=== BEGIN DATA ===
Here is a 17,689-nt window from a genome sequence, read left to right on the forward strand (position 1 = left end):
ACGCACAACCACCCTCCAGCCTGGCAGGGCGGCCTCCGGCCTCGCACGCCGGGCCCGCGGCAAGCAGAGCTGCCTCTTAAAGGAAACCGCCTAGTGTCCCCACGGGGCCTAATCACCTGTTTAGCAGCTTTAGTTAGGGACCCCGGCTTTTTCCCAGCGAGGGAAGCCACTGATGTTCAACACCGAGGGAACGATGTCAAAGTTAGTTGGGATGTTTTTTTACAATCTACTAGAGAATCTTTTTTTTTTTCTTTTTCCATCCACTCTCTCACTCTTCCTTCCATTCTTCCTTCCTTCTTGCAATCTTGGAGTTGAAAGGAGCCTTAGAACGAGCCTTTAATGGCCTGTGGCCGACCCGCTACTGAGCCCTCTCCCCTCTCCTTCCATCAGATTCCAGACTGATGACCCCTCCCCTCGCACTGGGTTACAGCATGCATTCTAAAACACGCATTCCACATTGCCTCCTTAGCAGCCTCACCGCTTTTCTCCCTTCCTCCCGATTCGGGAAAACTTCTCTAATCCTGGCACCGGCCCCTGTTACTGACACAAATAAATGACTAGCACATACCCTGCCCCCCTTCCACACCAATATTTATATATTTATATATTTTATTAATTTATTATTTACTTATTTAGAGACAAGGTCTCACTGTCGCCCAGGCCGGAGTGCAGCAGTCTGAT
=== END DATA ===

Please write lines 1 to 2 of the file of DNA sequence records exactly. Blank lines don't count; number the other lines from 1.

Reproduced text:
Here is a 17,689-nt window from a genome sequence, read left to right on the forward strand (position 1 = left end):
ACGCACAACCACCCTCCAGCCTGGCAGGGCGGCCTCCGGCCTCGCACGCCGGGCCCGCGGCAAGCAGAGCTGCCTCTTAAAGGAAACCGCCTAGTGTCCCCACGGGGCCTAATCACCTGTTTAGCAGCTTTAGTTAGGGACCCCGGCTTTTTCCCAGCGAGGGAAGCCACTGATGTTCAACACCGAGGGAACGATGTCAAAGTTAGTTGGGATGTTTTTTTACAATCTACTAGAGAATCTTTTTTTTTTTCTTTTTCCATCCACTCTCTCACTCTTCCTTCCATTCTTCCTTCCTTCTTGCAATCTTGGAGTTGAAAGGAGCCTTAGAACGAGCCTTTAATGGCCTGTGGCCGACCCGCTACTGAGCCCTCTCCCCTCTCCTTCCATCAGATTCCAGACTGATGACCCCTCCCCTCGCACTGGGTTACAGCATGCATTCTAAAACACGCATTCCACATTGCCTCCTTAGCAGCCTCACCGCTTTTCTCCCTTCCTCCCGATTCGGGAAAACTTCTCTAATCCTGGCACCGGCCCCTGTTACTGACACAAATAAATGACTAGCACATACCCTGCCCCCCTTCCACACCAATATTTATATATTTATATATTTTATTAATTTATTATTTACTTATTTAGAGACAAGGTCTCACTGTCGCCCAGGCCGGAGTGCAGCAGTCTGAT